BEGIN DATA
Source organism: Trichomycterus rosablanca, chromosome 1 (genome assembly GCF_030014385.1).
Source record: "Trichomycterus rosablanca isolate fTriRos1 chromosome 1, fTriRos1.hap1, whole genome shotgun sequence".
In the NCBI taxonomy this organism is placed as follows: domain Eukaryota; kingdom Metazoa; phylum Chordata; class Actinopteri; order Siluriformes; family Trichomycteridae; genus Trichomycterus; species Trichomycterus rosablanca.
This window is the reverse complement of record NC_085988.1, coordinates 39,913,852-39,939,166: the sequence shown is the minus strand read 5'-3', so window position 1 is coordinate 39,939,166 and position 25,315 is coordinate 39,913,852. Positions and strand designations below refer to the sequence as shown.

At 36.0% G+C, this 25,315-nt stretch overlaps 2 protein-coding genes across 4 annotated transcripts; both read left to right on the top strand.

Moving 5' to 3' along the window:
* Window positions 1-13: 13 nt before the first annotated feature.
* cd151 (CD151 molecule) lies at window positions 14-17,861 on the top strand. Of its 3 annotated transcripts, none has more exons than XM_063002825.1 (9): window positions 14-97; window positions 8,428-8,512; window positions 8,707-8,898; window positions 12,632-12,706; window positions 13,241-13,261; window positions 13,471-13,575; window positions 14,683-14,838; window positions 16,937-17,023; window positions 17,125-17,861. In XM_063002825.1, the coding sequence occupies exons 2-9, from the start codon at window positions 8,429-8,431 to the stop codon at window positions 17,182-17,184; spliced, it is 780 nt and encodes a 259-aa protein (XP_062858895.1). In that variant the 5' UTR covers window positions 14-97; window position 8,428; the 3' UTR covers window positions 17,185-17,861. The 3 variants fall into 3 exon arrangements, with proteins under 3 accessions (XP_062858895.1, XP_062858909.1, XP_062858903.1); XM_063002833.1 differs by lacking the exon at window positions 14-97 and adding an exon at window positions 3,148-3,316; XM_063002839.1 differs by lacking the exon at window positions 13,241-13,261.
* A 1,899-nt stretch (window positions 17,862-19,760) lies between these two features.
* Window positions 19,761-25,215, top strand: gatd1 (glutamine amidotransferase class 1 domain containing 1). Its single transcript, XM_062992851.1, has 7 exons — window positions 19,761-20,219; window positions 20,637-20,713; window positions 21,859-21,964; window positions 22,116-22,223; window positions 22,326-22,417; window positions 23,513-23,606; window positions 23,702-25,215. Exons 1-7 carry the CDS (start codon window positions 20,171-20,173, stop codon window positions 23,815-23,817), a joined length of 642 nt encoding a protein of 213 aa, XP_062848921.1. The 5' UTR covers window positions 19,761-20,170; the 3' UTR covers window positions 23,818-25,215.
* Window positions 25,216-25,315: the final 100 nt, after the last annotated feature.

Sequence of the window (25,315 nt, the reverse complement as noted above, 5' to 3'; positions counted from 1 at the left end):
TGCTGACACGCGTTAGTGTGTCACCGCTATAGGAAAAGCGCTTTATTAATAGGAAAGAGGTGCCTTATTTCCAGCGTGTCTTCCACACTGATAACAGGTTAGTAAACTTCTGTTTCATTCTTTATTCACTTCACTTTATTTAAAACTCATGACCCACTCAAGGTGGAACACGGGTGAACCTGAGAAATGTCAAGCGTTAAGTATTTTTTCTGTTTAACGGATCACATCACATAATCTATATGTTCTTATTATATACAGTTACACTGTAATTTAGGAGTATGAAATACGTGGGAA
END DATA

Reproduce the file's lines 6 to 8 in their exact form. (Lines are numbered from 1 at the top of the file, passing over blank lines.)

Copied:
Moving 5' to 3' along the window:
* Window positions 1-13: 13 nt before the first annotated feature.
* cd151 (CD151 molecule) lies at window positions 14-17,861 on the top strand. Of its 3 annotated transcripts, none has more exons than XM_063002825.1 (9): window positions 14-97; window positions 8,428-8,512; window positions 8,707-8,898; window positions 12,632-12,706; window positions 13,241-13,261; window positions 13,471-13,575; window positions 14,683-14,838; window positions 16,937-17,023; window positions 17,125-17,861. In XM_063002825.1, the coding sequence occupies exons 2-9, from the start codon at window positions 8,429-8,431 to the stop codon at window positions 17,182-17,184; spliced, it is 780 nt and encodes a 259-aa protein (XP_062858895.1). In that variant the 5' UTR covers window positions 14-97; window position 8,428; the 3' UTR covers window positions 17,185-17,861. The 3 variants fall into 3 exon arrangements, with proteins under 3 accessions (XP_062858895.1, XP_062858909.1, XP_062858903.1); XM_063002833.1 differs by lacking the exon at window positions 14-97 and adding an exon at window positions 3,148-3,316; XM_063002839.1 differs by lacking the exon at window positions 13,241-13,261.